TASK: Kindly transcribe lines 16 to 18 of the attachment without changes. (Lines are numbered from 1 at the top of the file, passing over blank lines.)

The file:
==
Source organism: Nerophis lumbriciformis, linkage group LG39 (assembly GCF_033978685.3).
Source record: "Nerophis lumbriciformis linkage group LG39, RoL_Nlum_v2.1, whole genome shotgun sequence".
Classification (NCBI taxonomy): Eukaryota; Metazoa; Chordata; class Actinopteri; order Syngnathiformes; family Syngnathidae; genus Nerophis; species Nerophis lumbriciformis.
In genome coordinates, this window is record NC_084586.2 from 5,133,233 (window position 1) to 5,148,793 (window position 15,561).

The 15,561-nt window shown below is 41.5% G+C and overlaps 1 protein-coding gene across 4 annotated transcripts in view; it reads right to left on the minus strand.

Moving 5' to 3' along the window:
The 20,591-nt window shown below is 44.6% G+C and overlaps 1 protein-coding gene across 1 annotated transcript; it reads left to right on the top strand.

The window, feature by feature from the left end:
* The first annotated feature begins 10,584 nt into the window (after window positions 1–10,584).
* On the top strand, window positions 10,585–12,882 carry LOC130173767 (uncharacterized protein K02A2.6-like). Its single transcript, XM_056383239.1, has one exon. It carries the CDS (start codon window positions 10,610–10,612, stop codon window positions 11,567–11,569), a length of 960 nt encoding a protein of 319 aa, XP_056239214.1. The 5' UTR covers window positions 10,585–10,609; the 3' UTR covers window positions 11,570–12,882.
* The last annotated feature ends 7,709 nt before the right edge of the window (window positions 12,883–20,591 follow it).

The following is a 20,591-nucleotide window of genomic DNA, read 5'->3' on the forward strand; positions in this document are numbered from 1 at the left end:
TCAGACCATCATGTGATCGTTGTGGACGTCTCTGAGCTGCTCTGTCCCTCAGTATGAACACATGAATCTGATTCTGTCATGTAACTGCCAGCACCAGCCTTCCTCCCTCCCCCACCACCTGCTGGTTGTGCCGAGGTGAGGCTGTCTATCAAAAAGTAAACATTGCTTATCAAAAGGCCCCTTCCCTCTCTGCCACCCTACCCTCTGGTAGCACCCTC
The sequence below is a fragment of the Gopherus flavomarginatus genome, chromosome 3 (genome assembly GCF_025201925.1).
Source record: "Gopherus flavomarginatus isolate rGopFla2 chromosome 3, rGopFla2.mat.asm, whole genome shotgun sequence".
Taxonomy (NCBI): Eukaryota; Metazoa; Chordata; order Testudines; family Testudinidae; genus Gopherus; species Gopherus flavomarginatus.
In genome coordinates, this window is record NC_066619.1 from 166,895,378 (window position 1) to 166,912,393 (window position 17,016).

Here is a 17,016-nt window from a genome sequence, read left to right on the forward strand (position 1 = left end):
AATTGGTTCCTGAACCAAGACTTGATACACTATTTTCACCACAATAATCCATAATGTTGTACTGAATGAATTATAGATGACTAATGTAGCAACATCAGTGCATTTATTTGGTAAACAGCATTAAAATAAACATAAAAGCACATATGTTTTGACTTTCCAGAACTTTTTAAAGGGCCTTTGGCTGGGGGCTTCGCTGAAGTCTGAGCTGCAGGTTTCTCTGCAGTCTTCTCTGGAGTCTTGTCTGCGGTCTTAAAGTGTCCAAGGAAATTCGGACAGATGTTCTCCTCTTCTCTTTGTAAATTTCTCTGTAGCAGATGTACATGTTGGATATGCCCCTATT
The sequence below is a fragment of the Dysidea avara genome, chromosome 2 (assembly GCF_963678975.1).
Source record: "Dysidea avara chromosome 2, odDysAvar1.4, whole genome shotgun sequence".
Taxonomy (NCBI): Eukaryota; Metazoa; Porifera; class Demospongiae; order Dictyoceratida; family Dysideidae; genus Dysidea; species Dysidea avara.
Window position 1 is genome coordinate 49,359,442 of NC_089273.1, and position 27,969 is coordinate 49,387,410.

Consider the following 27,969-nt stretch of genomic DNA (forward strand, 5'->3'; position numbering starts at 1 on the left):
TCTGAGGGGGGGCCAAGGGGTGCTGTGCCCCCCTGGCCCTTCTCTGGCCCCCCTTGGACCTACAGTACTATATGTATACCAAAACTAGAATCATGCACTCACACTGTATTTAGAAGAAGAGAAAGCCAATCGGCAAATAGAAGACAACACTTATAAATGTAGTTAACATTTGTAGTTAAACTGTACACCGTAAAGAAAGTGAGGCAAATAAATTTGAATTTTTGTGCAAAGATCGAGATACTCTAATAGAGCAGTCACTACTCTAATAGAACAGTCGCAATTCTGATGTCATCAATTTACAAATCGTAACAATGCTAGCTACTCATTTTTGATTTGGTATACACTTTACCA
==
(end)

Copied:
Taxonomy (NCBI): Eukaryota; Metazoa; Chordata; order Testudines; family Testudinidae; genus Gopherus; species Gopherus flavomarginatus.
In genome coordinates, this window is record NC_066619.1 from 166,895,378 (window position 1) to 166,912,393 (window position 17,016).

Here is a 17,016-nt window from a genome sequence, read left to right on the forward strand (position 1 = left end):